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Old Sep 08, 2014, 08:43 AM
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Athens, LA, United States
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For me it seems that 2m to 100" is the sweet spot for me. Since I fly alone, a lonnnggg wingspan is a bit much to handle in a breeze (launch prep) and that size just seems to "fit" my needs best. I've actually spent a lot of time in the air with a Spirit and a standard class Aquila.

EJ
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Old Sep 08, 2014, 03:14 PM
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United States, MD, Towson
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that sig wanna- bee looks great! now put down the foam and get going on that wood kit my friend. you will love it! i do. that way you have 2 great flying models. add the spoilers as i did on recommendation from folks here. glad i did they work amazing. have fun. Walt p.s. i fly my riser 2m at 2 ball fields back to back plus some extra field and with spoilers i can drop her anywhere.
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Old Sep 08, 2014, 03:28 PM
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Thanks Walter , if you have time could you post a couple of close up pics to how your an spoilers work , i am still a little fuzzy on how to do them but i guess just a servo arm can deploy them with no formal linkage ?? Yes it sure does seem that the sweet spot for gliders is in the 78 thru 100 inch wing span huh, my smaller winged foamy s is headed to the trash heap no dough lol. ..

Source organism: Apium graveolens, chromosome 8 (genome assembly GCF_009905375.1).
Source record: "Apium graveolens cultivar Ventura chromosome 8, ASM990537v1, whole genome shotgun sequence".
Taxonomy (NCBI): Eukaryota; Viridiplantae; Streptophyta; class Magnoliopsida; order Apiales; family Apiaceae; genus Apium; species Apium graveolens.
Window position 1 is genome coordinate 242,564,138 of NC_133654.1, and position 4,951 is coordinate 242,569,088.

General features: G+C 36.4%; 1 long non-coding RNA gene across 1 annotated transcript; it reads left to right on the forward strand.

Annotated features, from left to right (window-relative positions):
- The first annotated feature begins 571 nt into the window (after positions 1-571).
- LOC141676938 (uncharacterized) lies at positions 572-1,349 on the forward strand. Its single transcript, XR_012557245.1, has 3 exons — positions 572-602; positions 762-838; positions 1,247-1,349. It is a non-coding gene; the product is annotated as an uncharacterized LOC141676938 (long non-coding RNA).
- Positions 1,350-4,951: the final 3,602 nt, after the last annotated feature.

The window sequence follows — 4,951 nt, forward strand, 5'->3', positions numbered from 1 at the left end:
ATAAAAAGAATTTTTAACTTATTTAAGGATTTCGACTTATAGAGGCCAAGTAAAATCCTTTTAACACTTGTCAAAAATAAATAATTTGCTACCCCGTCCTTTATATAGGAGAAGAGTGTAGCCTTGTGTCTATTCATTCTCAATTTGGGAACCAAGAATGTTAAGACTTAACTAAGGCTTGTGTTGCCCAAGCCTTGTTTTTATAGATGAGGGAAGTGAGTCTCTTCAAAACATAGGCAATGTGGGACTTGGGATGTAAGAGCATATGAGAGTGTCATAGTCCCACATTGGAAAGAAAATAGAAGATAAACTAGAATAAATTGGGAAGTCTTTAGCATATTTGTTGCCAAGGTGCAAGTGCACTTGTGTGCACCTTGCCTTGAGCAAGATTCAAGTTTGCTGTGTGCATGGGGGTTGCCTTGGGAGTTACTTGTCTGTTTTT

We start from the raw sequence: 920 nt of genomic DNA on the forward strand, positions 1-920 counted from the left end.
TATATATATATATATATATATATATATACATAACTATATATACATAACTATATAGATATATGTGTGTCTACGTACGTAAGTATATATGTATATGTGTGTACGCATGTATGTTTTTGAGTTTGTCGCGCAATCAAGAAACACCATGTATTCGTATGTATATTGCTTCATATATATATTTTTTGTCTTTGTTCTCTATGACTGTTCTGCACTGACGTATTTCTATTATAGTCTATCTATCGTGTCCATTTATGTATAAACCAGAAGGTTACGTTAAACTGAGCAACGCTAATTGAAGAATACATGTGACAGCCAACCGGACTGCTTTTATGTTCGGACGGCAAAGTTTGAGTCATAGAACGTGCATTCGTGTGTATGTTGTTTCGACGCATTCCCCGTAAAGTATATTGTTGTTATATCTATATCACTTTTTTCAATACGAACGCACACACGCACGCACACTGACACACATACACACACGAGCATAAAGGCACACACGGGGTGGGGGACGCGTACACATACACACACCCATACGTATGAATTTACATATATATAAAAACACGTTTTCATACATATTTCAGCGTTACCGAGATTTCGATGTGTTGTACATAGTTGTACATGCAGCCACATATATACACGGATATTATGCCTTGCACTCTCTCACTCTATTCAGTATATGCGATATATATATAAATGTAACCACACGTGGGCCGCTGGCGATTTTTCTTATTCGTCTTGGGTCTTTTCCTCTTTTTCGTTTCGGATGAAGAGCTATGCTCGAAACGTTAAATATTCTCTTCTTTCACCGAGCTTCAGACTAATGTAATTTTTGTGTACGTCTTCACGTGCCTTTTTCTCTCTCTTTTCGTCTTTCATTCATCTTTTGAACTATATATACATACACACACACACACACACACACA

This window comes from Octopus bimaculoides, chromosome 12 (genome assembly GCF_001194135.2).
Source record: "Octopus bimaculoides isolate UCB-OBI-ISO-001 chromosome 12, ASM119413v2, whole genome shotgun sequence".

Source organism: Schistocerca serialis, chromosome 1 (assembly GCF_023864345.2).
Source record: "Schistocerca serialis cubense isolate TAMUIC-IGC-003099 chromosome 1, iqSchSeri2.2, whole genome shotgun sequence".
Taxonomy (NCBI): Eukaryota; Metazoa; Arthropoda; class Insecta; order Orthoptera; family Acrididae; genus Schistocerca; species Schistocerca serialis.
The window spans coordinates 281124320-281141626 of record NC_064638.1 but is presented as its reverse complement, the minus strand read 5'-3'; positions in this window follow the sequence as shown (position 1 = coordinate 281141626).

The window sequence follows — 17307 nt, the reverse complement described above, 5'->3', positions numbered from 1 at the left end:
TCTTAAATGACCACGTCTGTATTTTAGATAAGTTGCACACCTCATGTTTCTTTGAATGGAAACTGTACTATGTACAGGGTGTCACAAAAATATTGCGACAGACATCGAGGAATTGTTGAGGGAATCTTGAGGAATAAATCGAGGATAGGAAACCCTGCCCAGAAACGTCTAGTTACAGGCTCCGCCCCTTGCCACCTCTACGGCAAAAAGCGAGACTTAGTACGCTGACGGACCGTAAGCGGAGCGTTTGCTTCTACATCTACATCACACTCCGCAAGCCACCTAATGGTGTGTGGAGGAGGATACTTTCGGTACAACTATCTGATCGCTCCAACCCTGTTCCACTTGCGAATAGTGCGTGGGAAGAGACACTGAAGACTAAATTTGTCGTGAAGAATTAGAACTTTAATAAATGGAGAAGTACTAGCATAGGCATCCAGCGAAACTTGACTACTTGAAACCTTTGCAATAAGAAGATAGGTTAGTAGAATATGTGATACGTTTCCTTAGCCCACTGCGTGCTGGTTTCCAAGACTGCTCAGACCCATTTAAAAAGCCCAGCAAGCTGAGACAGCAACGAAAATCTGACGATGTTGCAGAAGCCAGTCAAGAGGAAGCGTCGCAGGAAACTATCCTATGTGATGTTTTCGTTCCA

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Old Sep 09, 2014, 02:53 AM
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The "sweet spot" for gliders depends on a lot of factors. If you have a really clean design, a DLG at only 1.5 meters flies very well and is a whole lot easier to launch than something larger. (I've actually DLG launched an Ava, with the help of some rope, but I don't think I broke 50 feet, I had to make several spins, and it pulled very hard.

For goal and return, my guess is that the "sweet spot" might be between 4 and 5 meters. For TD, 3 meters isn't bad, though some people are going to 4.

If you do a search on RC Groups, you'll find quite a bit of discussion of spoilers. There's even a drawing by me of how to do a torsion bar spoiler spring, which is very easy. Possibly other drawings. But I don't know just where they appeared.
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Old Sep 09, 2014, 12:24 PM
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Napa, California
Joined Jul 2006
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Hi Larry,

Great project here!

Just my 2 cents on spoilers, and there are many ways of doing this, I just have the servo arm push open the spoiler and use a small magnet attached to the underside of the spoiler blade to help keep it closed. In the spoiler bay, I locate a small piece of wood somewhere convenient, "lower" in the bay so the magnet doesn't touch it when closed. I then screw a very small (light) screw into the piece of wood so that the head of it acts as the attracting surface to the magnet. For adjustment/ tension, simply adjust the screw in/out.